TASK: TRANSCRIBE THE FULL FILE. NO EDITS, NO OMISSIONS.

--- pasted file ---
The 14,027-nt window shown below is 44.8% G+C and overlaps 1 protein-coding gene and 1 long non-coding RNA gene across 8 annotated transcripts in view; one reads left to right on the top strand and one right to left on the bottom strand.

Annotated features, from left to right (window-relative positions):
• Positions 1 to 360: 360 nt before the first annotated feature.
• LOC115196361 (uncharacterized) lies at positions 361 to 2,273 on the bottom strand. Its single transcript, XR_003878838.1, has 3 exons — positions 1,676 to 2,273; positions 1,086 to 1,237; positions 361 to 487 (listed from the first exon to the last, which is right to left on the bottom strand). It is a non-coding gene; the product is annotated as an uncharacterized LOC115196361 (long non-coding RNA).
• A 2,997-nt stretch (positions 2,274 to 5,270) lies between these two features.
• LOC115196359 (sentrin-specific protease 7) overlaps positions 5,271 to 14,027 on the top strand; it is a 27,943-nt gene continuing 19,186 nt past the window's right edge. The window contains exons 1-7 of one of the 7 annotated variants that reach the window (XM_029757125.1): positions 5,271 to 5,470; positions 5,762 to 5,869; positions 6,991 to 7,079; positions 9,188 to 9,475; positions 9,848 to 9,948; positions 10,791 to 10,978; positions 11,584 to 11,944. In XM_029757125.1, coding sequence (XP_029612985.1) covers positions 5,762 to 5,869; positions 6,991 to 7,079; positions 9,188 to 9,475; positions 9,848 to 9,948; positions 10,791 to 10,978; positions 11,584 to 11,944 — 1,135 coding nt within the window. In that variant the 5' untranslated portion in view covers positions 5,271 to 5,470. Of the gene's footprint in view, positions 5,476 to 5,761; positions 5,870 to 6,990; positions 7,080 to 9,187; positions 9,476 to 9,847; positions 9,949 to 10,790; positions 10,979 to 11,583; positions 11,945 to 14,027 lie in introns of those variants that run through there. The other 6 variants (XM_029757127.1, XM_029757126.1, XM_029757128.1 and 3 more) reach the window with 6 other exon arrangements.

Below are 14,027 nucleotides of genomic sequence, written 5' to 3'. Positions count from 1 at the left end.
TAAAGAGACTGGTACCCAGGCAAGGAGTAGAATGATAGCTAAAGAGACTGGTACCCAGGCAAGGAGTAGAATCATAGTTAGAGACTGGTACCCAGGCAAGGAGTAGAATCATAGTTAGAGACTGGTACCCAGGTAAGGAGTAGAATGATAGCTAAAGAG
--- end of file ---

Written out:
The 14,027-nt window shown below is 44.8% G+C and overlaps 1 protein-coding gene and 1 long non-coding RNA gene across 8 annotated transcripts in view; one reads left to right on the top strand and one right to left on the bottom strand.

Annotated features, from left to right (window-relative positions):
• Positions 1 to 360: 360 nt before the first annotated feature.
• LOC115196361 (uncharacterized) lies at positions 361 to 2,273 on the bottom strand. Its single transcript, XR_003878838.1, has 3 exons — positions 1,676 to 2,273; positions 1,086 to 1,237; positions 361 to 487 (listed from the first exon to the last, which is right to left on the bottom strand). It is a non-coding gene; the product is annotated as an uncharacterized LOC115196361 (long non-coding RNA).
• A 2,997-nt stretch (positions 2,274 to 5,270) lies between these two features.
• LOC115196359 (sentrin-specific protease 7) overlaps positions 5,271 to 14,027 on the top strand; it is a 27,943-nt gene continuing 19,186 nt past the window's right edge. The window contains exons 1-7 of one of the 7 annotated variants that reach the window (XM_029757125.1): positions 5,271 to 5,470; positions 5,762 to 5,869; positions 6,991 to 7,079; positions 9,188 to 9,475; positions 9,848 to 9,948; positions 10,791 to 10,978; positions 11,584 to 11,944. In XM_029757125.1, coding sequence (XP_029612985.1) covers positions 5,762 to 5,869; positions 6,991 to 7,079; positions 9,188 to 9,475; positions 9,848 to 9,948; positions 10,791 to 10,978; positions 11,584 to 11,944 — 1,135 coding nt within the window. In that variant the 5' untranslated portion in view covers positions 5,271 to 5,470. Of the gene's footprint in view, positions 5,476 to 5,761; positions 5,870 to 6,990; positions 7,080 to 9,187; positions 9,476 to 9,847; positions 9,949 to 10,790; positions 10,979 to 11,583; positions 11,945 to 14,027 lie in introns of those variants that run through there. The other 6 variants (XM_029757127.1, XM_029757126.1, XM_029757128.1 and 3 more) reach the window with 6 other exon arrangements.

Below are 14,027 nucleotides of genomic sequence, written 5' to 3'. Positions count from 1 at the left end.
TAAAGAGACTGGTACCCAGGCAAGGAGTAGAATGATAGCTAAAGAGACTGGTACCCAGGCAAGGAGTAGAATCATAGTTAGAGACTGGTACCCAGGCAAGGAGTAGAATCATAGTTAGAGACTGGTACCCAGGTAAGGAGTAGAATGATAGCTAAAGAG